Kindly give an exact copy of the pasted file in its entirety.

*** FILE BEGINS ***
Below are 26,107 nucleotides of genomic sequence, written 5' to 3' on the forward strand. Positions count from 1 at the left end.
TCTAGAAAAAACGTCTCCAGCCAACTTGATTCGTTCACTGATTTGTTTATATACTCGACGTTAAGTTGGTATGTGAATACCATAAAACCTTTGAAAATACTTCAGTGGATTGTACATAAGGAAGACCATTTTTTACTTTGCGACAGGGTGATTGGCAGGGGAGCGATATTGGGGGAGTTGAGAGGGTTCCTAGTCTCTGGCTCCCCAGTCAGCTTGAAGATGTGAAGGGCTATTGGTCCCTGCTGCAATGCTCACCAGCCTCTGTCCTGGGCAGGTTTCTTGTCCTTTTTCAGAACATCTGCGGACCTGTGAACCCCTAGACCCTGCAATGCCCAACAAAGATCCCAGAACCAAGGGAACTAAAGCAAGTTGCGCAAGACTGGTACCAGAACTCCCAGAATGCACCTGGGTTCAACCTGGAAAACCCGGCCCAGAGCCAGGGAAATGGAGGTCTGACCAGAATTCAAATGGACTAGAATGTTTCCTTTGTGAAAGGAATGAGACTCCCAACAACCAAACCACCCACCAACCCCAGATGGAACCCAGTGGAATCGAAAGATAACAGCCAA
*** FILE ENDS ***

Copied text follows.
Below are 26,107 nucleotides of genomic sequence, written 5' to 3' on the forward strand. Positions count from 1 at the left end.
TCTAGAAAAAACGTCTCCAGCCAACTTGATTCGTTCACTGATTTGTTTATATACTCGACGTTAAGTTGGTATGTGAATACCATAAAACCTTTGAAAATACTTCAGTGGATTGTACATAAGGAAGACCATTTTTTACTTTGCGACAGGGTGATTGGCAGGGGAGCGATATTGGGGGAGTTGAGAGGGTTCCTAGTCTCTGGCTCCCCAGTCAGCTTGAAGATGTGAAGGGCTATTGGTCCCTGCTGCAATGCTCACCAGCCTCTGTCCTGGGCAGGTTTCTTGTCCTTTTTCAGAACATCTGCGGACCTGTGAACCCCTAGACCCTGCAATGCCCAACAAAGATCCCAGAACCAAGGGAACTAAAGCAAGTTGCGCAAGACTGGTACCAGAACTCCCAGAATGCACCTGGGTTCAACCTGGAAAACCCGGCCCAGAGCCAGGGAAATGGAGGTCTGACCAGAATTCAAATGGACTAGAATGTTTCCTTTGTGAAAGGAATGAGACTCCCAACAACCAAACCACCCACCAACCCCAGATGGAACCCAGTGGAATCGAAAGATAACAGCCAA